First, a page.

Meloxicam Residues in Eggs
One Health is the integrative effort of multiple disciplines working locally, nationally, and globally to attain optimal health for people, animals, and the environment. The importance of One Health is highlighted by many factors in our world today including vigilant protection of our food supplies. With the increasing popularity of backyard poultry ownership, veterinarians are faced with how to treat these animals with regard to drug withdrawal times for egg consumption. A recent review describes allowable medications for use in egg-laying poultry; however, few drugs have recommended doses or withdrawal times for use in laying hens. Meloxicam is an NSAID that is commonly used in avian medicine. A commercially available liquid form is readily available and is easily administered to birds. A recent publication reported that the Food Animal Residue Avoidance Databank received more requests for egg withdrawal intervals for hens following meloxicam administration than for any other drug. In the study reported herein, we determined egg concentrations of meloxicam following a single oral dose and following oral dosing at 1 mg/kg Q12H for a total of 9 doses (5 days). Meloxicam was detected in egg whites up to 4 days and in egg yolks up to 8 days after single dosing. Drug was detected in egg whites up to 3 days and in egg yolks up to 8 days after multiple doses. Based on these results a 2-week withdrawal time should be adequate to avoid drug residues in eggs meant for consumption.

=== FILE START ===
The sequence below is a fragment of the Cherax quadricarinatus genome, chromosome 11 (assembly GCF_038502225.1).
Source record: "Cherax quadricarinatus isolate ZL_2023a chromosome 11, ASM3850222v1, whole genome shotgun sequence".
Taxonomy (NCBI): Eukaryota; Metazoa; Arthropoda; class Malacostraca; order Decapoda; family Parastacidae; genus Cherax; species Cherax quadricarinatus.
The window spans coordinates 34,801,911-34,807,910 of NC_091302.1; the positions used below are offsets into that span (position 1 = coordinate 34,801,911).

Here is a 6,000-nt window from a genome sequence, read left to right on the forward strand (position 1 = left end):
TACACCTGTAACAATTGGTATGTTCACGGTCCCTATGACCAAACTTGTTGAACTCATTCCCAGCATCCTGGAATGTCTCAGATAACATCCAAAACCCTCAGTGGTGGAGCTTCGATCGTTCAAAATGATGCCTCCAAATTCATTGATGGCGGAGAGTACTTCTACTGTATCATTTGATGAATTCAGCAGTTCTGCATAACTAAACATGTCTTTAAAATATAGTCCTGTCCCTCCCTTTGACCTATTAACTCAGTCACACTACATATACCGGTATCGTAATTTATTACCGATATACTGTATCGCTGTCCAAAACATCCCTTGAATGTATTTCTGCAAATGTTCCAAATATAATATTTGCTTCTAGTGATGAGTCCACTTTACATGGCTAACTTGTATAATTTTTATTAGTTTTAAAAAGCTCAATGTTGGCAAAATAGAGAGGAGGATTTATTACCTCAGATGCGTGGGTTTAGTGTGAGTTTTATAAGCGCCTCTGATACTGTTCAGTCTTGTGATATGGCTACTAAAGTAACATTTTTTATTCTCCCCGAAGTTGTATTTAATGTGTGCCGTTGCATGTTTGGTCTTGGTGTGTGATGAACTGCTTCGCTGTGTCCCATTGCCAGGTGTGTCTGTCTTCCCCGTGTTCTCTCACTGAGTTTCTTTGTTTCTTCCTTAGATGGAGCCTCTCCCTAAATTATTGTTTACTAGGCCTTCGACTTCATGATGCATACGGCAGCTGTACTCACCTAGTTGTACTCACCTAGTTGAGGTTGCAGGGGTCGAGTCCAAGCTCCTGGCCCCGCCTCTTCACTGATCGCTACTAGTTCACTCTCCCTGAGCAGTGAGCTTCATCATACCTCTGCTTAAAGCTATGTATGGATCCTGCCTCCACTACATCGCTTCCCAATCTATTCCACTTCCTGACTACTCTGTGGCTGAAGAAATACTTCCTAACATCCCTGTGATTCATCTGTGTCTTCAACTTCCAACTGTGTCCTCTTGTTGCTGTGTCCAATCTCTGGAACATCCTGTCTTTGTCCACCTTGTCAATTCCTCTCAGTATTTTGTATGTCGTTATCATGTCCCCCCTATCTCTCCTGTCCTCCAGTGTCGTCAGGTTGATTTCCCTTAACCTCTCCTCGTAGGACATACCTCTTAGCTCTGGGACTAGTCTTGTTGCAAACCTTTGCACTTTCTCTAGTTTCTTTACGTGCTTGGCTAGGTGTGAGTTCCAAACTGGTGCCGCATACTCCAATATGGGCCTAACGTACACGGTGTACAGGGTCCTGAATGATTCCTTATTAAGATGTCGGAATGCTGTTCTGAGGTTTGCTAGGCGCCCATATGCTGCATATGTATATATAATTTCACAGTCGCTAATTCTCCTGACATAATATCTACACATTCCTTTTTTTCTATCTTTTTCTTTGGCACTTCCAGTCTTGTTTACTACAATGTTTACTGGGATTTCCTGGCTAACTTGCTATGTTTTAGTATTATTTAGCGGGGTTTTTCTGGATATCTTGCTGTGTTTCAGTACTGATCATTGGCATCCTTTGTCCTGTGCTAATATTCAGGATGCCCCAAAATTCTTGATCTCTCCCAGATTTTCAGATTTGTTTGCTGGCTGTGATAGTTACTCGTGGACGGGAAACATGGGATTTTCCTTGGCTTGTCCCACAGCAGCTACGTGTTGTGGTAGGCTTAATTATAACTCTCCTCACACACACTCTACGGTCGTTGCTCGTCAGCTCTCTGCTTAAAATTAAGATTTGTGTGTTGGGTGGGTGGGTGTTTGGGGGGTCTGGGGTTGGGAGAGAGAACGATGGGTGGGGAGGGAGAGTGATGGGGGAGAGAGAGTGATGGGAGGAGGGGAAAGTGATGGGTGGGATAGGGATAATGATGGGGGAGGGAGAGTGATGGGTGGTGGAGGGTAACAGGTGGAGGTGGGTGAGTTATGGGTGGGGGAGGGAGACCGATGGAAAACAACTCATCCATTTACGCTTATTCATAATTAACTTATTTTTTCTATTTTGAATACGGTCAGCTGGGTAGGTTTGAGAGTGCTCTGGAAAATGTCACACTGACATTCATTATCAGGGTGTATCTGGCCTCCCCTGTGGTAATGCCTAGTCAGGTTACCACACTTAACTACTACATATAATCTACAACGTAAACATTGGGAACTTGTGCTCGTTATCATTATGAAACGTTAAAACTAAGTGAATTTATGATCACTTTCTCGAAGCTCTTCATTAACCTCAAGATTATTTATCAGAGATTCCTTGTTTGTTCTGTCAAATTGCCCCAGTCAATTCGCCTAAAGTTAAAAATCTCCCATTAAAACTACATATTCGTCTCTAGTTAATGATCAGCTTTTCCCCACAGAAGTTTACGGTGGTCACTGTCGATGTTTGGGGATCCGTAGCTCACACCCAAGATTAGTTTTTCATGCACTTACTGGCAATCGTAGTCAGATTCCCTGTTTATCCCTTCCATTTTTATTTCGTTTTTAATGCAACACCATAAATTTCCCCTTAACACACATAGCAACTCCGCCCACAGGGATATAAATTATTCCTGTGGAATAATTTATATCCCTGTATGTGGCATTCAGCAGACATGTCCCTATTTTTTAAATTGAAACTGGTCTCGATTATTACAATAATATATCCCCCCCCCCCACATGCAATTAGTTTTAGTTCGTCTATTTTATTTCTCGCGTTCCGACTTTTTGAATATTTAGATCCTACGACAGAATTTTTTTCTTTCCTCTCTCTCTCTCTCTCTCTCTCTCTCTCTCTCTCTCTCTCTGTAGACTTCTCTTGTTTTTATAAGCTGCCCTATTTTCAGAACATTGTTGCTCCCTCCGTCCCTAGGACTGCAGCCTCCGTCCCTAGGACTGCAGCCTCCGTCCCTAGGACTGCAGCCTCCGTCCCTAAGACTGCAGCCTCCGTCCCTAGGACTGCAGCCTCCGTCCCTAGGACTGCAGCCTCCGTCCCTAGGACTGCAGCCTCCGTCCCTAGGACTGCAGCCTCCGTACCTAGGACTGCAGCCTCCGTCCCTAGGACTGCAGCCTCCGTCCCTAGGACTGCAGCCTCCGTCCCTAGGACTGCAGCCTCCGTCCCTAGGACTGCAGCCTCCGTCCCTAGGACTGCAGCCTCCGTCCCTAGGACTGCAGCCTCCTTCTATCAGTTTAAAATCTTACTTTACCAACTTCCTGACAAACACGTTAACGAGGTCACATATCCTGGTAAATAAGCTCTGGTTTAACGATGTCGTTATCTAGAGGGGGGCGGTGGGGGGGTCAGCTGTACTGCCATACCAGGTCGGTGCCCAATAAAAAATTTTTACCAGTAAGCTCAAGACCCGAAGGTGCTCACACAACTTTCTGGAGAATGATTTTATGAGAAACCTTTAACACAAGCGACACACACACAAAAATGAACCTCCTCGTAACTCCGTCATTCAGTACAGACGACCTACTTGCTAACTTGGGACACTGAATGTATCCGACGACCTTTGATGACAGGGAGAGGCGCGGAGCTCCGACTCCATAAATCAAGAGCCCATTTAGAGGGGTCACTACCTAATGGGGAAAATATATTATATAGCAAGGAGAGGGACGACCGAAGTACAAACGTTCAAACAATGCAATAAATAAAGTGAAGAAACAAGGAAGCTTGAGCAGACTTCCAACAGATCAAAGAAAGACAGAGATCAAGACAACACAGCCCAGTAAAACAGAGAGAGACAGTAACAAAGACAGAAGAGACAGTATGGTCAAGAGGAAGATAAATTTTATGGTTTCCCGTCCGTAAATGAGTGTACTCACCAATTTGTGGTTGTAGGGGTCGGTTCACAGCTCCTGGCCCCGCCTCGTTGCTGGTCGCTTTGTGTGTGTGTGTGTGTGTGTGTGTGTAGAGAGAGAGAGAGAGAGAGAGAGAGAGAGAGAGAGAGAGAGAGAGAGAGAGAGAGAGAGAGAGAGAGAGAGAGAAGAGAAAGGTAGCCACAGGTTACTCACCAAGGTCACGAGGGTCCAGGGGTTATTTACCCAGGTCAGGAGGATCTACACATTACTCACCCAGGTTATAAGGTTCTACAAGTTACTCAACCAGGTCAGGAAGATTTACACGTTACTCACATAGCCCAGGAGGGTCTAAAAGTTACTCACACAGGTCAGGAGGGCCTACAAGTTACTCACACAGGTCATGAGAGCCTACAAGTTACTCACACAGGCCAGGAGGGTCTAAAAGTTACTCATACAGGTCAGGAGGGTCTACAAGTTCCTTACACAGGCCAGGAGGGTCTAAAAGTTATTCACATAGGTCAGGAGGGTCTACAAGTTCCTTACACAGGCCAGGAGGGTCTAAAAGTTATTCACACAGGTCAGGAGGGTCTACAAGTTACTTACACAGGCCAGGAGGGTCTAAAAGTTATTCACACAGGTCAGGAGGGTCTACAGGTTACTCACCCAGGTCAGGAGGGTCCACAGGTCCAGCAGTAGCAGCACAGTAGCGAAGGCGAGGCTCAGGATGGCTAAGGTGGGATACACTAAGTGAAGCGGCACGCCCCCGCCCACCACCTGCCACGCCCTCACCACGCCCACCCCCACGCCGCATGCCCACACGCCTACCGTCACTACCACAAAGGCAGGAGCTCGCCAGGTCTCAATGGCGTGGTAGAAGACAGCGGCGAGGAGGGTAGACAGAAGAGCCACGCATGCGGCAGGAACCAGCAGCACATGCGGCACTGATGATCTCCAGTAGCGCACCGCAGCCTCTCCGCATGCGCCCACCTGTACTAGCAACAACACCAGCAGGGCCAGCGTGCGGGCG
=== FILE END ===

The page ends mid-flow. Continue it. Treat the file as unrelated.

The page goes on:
Cox, Sherry; Bergman, Joan; White, Molly; Gordon, Kristen; and Souza, Marcy, "Meloxicam Residues in Eggs" (2020). Faculty Publications and Other Works -- Biomedical and Diagnostic Sciences.